What I Learned About Writing Sex Scenes by Watching My Husband Butcher Wild Game

At our home in the north woods, we had one hard and fast rule. If any one of us killed it, we all ate it. There were exceptions, of course. Snakes. Skunks. Anything exhibiting potential symptoms of rabies. But that was about all. Everything else… and I mean everything… went into the pot. But, having been the one to make that rule, I almost immediately ran into a problem.
Have you ever seen a beaver minus skin and innards? It looks just like a baby. I defy anyone to dump something resembling a baby into the stew pot. Can’t be done. So it wasn’t long after our arrival in the woods that I made another rule. I’d figure out how to make the harvest of the forest palatable and I’d cook it, but first someone else must butcher it and continue the process until all that was left was meat in chunks similar to what I’d find in a butcher shop.
Though hunting wasn’t my thing, mainly because when I shoot I can’t hit the broad side of a barn, I was interested in everything having to do with our new way of life, including the fine art of butchering livestock. And wild game. So I ended up spending a fair amount of time watching my husband butcher wild game. In the process, I learned something.
I learned about body parts. Lots and lots and lots of body parts.
Then, in the course of events, I became a writer. Not just any kind of writer. Nothing so easy. I wrote romances that, by definition, can and often do, include sex scenes.
Being a true professional, I applied the seat of my pants to the seat of my chair, turned on the computer, and wrote a number of pages until I found myself at the beginning of a steamy sex scene. At that point I stopped, as I’m wont to do, and let my mind wander, seeking the mental image that would become the next scene in my story.
Can you possibly imagine what mental images came to mind? Of course you can. I saw body parts. Dozens of body parts, hundreds of them, floating through mental space before dropping nicely into my story.
Did I see long limbs tightly entwined around sweaty bodies that are the stock in trade for sex scenes? Uh-uh. Of course not. Nor did I see flaring nostrils, eyes, or any other body part capable of flaring in that mental picture. Didn’t see any heated skin, either, rubbing against more heated skin. Nor any bare bodies whose discarded clothes lay in charming disarray across the floor as said careless housekeepers made passionate love on the kitchen table.
Nope. The limbs I saw mostly ended in paws or hooves. And the bodies on that kitchen table belonged to small or large forest animals. Yes, I did see skin, but it was still covered with bits and pieces of fur. All in all, I didn’t see anything helpful.
Why not? What was going on? I did some thinking and realized I was seeing those things because most bodies share the same general configuration, whether human or animal. And, upon further thought, that the plumbing design that makes body parts operational works the same way across many, possibly most, species.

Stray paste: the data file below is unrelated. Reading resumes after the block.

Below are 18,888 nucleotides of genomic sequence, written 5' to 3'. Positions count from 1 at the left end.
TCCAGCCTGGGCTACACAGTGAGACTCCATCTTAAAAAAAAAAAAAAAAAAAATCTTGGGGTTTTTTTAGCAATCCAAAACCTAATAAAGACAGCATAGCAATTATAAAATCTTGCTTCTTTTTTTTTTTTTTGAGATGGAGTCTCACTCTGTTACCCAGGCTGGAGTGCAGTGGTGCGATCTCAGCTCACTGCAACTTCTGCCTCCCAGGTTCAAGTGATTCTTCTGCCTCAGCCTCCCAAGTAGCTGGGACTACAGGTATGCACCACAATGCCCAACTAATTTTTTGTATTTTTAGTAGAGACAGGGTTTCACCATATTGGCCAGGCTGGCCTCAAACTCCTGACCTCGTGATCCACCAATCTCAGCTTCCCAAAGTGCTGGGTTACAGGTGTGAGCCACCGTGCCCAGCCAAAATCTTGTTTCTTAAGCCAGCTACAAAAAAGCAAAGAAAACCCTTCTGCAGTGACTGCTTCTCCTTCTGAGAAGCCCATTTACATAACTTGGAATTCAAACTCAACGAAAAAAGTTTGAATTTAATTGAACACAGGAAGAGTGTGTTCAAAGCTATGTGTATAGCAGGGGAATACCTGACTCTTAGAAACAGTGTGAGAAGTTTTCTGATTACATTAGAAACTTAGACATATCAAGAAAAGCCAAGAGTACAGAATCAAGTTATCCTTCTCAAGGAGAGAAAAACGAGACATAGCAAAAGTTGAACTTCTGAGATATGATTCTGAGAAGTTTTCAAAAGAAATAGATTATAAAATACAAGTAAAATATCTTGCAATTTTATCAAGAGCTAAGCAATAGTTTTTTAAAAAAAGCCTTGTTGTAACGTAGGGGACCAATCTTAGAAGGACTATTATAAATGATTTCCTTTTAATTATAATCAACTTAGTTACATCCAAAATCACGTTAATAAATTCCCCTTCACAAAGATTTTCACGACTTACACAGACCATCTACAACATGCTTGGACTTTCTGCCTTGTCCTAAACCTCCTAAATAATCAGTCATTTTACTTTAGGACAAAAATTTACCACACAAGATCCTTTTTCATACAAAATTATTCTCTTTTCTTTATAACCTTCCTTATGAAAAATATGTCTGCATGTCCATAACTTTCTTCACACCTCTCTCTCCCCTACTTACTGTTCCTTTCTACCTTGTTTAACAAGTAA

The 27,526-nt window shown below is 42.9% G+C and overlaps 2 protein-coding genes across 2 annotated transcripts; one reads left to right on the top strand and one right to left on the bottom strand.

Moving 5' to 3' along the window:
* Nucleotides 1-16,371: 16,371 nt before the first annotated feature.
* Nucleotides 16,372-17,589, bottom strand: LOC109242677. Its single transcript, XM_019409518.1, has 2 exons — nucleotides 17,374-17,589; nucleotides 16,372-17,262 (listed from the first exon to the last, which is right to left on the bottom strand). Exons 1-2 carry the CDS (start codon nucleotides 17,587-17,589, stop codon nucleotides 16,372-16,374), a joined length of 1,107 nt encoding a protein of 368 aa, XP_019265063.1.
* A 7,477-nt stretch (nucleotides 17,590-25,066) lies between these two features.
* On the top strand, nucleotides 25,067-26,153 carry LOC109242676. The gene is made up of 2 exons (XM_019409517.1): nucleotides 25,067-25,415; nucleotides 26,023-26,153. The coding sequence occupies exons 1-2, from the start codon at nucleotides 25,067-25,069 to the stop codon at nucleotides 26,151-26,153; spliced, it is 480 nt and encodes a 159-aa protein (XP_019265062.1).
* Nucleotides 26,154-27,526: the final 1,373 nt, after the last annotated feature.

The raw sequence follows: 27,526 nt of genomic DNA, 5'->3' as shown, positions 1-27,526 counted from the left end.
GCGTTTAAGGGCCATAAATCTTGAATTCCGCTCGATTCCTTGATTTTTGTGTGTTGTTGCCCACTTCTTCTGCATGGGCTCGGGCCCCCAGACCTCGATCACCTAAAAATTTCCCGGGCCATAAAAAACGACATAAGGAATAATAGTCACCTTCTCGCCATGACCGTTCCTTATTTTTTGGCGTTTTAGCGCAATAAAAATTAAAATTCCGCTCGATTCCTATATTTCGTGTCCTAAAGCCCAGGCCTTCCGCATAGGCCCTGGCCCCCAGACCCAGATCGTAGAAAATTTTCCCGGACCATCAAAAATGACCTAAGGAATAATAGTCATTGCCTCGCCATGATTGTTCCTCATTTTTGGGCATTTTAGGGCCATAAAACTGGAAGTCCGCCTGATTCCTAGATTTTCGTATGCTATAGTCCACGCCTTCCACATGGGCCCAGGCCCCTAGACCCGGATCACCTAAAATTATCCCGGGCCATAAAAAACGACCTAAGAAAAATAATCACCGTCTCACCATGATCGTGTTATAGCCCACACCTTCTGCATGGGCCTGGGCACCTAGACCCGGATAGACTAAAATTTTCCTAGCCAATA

Which was a definite turn-off for a romance writer. So much so that I believe I shoved the manuscript I was working on in a drawer and went for a walk to clear my head, which by then was definitely in need of an airing.
As I walked, listening to the forest birds, I remembered an article about Colleen McCoullough, author of The Thorn Birds, and many other internationally acclaimed novels containing some very good sex scenes.
According to the article, she’d been in bio-medical research before becoming a novelist, and that affected her view of sex just as watching Dick butcher wild game affected mine. She then proceeded to say that the most important sex organ in the human body is the brain. Because… eureka moment… sex is one percent physical and ninety-nine percent perceptual.
The act itself can be horrible, as in the case of rape, or transforming, as in the case of true love. Or just fun. Or funny. Or boring. In all cases, the methodology is the same. The plumbing works the same. It’s the perception of the act that makes all the difference.
Realizing that, I returned to my computer and got on with my story. But I didn’t write it the way I might have if I’d not watched my husband butcher wild game. I wrote about the people having sex more than about the sex act itself. And I still do.
In concluding, just today, on a chat group I belong to, someone wondered about the use of purple prose in sex scenes. She then mentioned that she likes getting into the mind of the lovers. When I read her post, I thought… Yes!… that’s what it’s all about. What lovers are thinking, what they’re feeling, what their perceptions of the act are as their bodies become more and more tightly entangled and they work their way through the physical stuff to the inevitable climax of the scene. Pun intended. :)
So now I can and do write sex scenes and I don’t have any prudish qualms about doing so. But I accept that there are limits to how I’ll describe the goings-on. I’m big on perception, light on purple prose. Because I find it difficult to write while rolling on the floor laughing as I remember what body parts really look like.

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